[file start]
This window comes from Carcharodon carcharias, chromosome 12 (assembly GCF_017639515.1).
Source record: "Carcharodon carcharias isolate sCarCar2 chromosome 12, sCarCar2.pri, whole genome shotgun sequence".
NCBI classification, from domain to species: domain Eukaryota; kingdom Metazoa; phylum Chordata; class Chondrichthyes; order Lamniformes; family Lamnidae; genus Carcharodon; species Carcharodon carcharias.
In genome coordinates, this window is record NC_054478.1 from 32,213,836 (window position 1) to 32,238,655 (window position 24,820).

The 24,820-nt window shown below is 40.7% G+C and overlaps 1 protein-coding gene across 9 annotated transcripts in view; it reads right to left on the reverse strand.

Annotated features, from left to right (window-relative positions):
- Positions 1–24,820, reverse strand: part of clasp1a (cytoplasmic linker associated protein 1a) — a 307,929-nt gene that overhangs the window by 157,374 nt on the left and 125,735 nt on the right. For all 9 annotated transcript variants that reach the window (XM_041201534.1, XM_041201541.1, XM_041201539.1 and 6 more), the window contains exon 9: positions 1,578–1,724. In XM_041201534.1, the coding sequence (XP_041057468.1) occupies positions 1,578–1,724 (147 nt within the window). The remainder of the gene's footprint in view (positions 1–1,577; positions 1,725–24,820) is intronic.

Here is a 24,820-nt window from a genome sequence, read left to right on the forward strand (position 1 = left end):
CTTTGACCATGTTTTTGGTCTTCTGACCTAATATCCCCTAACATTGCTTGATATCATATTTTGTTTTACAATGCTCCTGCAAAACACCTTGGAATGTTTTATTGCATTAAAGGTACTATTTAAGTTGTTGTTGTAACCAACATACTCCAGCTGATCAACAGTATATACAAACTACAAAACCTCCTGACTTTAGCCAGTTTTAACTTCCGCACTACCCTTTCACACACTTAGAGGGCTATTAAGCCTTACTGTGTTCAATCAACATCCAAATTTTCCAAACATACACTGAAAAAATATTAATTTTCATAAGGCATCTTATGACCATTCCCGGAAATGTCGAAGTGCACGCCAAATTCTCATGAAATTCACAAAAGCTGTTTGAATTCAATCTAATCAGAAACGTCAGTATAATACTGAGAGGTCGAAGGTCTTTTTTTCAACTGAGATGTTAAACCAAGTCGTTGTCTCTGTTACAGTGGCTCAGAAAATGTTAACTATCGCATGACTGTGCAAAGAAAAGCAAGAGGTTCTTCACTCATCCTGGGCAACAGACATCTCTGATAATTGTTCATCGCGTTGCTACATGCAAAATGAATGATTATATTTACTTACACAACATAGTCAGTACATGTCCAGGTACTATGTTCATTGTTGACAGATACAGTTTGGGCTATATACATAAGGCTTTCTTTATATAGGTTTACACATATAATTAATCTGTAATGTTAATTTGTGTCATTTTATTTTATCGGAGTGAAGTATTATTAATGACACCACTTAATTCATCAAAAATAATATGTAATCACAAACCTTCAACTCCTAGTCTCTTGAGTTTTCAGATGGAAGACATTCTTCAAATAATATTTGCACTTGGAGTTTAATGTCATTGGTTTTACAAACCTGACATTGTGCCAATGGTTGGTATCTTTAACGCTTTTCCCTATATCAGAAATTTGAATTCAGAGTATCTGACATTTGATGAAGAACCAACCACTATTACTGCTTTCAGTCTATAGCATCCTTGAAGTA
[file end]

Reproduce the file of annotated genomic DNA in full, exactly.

This window comes from Carcharodon carcharias, chromosome 12 (assembly GCF_017639515.1).
Source record: "Carcharodon carcharias isolate sCarCar2 chromosome 12, sCarCar2.pri, whole genome shotgun sequence".
NCBI classification, from domain to species: domain Eukaryota; kingdom Metazoa; phylum Chordata; class Chondrichthyes; order Lamniformes; family Lamnidae; genus Carcharodon; species Carcharodon carcharias.
In genome coordinates, this window is record NC_054478.1 from 32,213,836 (window position 1) to 32,238,655 (window position 24,820).

The 24,820-nt window shown below is 40.7% G+C and overlaps 1 protein-coding gene across 9 annotated transcripts in view; it reads right to left on the reverse strand.

Annotated features, from left to right (window-relative positions):
- Positions 1–24,820, reverse strand: part of clasp1a (cytoplasmic linker associated protein 1a) — a 307,929-nt gene that overhangs the window by 157,374 nt on the left and 125,735 nt on the right. For all 9 annotated transcript variants that reach the window (XM_041201534.1, XM_041201541.1, XM_041201539.1 and 6 more), the window contains exon 9: positions 1,578–1,724. In XM_041201534.1, the coding sequence (XP_041057468.1) occupies positions 1,578–1,724 (147 nt within the window). The remainder of the gene's footprint in view (positions 1–1,577; positions 1,725–24,820) is intronic.

Here is a 24,820-nt window from a genome sequence, read left to right on the forward strand (position 1 = left end):
CTTTGACCATGTTTTTGGTCTTCTGACCTAATATCCCCTAACATTGCTTGATATCATATTTTGTTTTACAATGCTCCTGCAAAACACCTTGGAATGTTTTATTGCATTAAAGGTACTATTTAAGTTGTTGTTGTAACCAACATACTCCAGCTGATCAACAGTATATACAAACTACAAAACCTCCTGACTTTAGCCAGTTTTAACTTCCGCACTACCCTTTCACACACTTAGAGGGCTATTAAGCCTTACTGTGTTCAATCAACATCCAAATTTTCCAAACATACACTGAAAAAATATTAATTTTCATAAGGCATCTTATGACCATTCCCGGAAATGTCGAAGTGCACGCCAAATTCTCATGAAATTCACAAAAGCTGTTTGAATTCAATCTAATCAGAAACGTCAGTATAATACTGAGAGGTCGAAGGTCTTTTTTTCAACTGAGATGTTAAACCAAGTCGTTGTCTCTGTTACAGTGGCTCAGAAAATGTTAACTATCGCATGACTGTGCAAAGAAAAGCAAGAGGTTCTTCACTCATCCTGGGCAACAGACATCTCTGATAATTGTTCATCGCGTTGCTACATGCAAAATGAATGATTATATTTACTTACACAACATAGTCAGTACATGTCCAGGTACTATGTTCATTGTTGACAGATACAGTTTGGGCTATATACATAAGGCTTTCTTTATATAGGTTTACACATATAATTAATCTGTAATGTTAATTTGTGTCATTTTATTTTATCGGAGTGAAGTATTATTAATGACACCACTTAATTCATCAAAAATAATATGTAATCACAAACCTTCAACTCCTAGTCTCTTGAGTTTTCAGATGGAAGACATTCTTCAAATAATATTTGCACTTGGAGTTTAATGTCATTGGTTTTACAAACCTGACATTGTGCCAATGGTTGGTATCTTTAACGCTTTTCCCTATATCAGAAATTTGAATTCAGAGTATCTGACATTTGATGAAGAACCAACCACTATTACTGCTTTCAGTCTATAGCATCCTTGAAGTA